Above all, says Rodilosso, the trends around increased issuance, investors and capital in the EM debt space are more sustainable than in the past and are a sign of growing maturity in the asset class. “We have not seen the market get flooded with issuance like in 2016, despite the good returns.” Consequently, this has created a better liquidity picture for EM bonds. “The primary concern among investors is always the liquidity and there is a perception that EM corporate bonds can become illiquid very quickly,” he adds.

“While the liquidity question is an important one, our experience is that this is no more so than with other corporate bond markets, and that’s in both normal and stressed conditions. We would never describe them as highly liquid but they are not far behind in liquidity terms as US high yield, for example,” he adds.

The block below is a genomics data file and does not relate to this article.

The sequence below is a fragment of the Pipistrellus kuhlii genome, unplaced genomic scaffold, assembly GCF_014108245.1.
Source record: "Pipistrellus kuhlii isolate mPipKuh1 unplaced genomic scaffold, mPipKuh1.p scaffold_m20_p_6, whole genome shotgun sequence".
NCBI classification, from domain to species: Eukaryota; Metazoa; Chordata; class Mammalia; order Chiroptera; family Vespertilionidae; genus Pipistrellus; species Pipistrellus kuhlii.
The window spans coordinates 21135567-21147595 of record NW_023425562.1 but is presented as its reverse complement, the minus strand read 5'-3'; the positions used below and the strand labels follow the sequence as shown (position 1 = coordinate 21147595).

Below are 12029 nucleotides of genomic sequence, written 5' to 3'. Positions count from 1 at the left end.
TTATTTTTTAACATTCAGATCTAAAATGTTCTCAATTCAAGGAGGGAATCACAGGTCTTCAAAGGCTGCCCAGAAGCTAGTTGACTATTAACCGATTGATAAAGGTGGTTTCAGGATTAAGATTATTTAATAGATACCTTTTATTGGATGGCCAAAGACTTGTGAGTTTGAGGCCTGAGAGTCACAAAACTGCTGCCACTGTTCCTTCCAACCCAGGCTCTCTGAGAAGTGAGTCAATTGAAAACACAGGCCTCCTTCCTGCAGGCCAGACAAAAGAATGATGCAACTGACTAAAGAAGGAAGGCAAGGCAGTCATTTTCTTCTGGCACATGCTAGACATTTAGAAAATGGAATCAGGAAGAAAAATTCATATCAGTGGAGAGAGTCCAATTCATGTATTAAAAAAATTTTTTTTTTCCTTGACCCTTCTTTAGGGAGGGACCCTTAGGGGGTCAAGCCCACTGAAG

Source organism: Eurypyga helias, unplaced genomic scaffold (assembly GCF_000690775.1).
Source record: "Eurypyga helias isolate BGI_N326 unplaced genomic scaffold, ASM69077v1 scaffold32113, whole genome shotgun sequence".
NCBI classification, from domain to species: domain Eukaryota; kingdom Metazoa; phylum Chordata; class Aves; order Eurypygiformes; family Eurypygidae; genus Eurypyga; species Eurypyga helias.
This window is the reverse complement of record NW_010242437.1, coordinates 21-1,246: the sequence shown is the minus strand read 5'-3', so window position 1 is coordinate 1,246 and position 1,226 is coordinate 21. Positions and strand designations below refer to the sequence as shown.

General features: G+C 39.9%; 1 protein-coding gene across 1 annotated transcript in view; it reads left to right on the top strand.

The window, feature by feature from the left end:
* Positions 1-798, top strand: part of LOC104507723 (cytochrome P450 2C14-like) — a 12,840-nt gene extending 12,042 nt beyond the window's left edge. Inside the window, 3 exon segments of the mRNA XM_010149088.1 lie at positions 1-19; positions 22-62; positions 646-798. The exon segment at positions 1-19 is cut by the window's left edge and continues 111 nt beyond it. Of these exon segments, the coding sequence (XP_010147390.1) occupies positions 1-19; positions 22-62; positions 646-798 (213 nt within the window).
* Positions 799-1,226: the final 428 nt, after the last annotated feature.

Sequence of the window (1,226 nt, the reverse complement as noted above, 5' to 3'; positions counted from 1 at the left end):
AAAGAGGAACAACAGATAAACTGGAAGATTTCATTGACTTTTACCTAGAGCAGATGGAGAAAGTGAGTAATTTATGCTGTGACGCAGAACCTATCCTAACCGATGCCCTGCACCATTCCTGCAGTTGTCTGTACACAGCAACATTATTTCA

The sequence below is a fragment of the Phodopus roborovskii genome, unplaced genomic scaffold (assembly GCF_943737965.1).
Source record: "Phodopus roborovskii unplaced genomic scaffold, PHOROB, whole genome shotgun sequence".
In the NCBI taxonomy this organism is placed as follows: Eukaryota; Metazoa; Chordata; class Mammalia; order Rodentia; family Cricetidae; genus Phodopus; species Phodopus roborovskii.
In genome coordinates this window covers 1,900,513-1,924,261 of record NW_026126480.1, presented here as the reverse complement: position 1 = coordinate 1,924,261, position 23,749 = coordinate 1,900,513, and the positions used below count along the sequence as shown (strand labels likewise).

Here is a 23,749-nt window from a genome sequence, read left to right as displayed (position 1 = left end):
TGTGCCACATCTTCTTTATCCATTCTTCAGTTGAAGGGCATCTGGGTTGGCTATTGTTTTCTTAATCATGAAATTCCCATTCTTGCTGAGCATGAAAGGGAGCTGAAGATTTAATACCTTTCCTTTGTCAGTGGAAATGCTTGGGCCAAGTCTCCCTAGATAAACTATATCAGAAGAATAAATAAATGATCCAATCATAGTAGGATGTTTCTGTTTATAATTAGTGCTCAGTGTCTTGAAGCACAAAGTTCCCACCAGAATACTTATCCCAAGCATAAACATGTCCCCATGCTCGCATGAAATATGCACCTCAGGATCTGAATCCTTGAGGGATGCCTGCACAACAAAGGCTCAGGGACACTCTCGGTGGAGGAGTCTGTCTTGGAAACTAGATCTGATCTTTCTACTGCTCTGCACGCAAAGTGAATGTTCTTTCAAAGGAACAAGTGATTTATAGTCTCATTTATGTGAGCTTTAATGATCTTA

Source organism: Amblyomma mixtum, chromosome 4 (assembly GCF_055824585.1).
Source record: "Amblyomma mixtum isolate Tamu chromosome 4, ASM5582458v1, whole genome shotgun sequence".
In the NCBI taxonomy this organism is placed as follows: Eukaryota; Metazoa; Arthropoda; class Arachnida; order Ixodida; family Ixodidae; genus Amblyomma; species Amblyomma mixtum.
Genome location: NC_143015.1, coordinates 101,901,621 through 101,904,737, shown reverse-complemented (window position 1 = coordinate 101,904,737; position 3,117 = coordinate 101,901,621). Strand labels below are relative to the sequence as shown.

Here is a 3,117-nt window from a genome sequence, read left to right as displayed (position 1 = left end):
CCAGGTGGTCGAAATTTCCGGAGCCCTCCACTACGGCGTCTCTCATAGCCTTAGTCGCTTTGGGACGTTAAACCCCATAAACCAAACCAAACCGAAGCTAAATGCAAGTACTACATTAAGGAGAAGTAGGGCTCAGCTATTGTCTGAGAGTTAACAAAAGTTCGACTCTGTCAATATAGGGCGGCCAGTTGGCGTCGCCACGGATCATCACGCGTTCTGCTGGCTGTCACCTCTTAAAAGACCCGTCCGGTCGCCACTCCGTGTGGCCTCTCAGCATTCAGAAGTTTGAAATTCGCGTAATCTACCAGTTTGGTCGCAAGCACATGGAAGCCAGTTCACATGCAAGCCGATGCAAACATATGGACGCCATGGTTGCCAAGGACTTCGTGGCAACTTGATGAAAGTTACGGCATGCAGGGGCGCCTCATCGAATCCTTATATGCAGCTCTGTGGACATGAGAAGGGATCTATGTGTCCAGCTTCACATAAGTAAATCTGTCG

There has also been a widening of the investor base, and greater institutional involvement. In addition, tactical high yield and global credit investors have been coming back into EM debt, but the so-called ‘hot’ money is not as influential on EM flows as it was in the past. “It is clearly becoming a more sustainable and mature asset class,” says Rodilosso.

IMPORTANT DISCLOSURES
This article is for informational/advertisement purposes only. It originates from VanEck Investments Ltd and does not constitute an offer to sell or solicitation to buy any security. Any investment decision must be made on the basis of the prospectus and the key investor information document (“KIID”), which is available at www.vaneck.com and from VanEck Investments Ltd at its registered office at 25-28 North Wall Quay, Dublin 1, Ireland.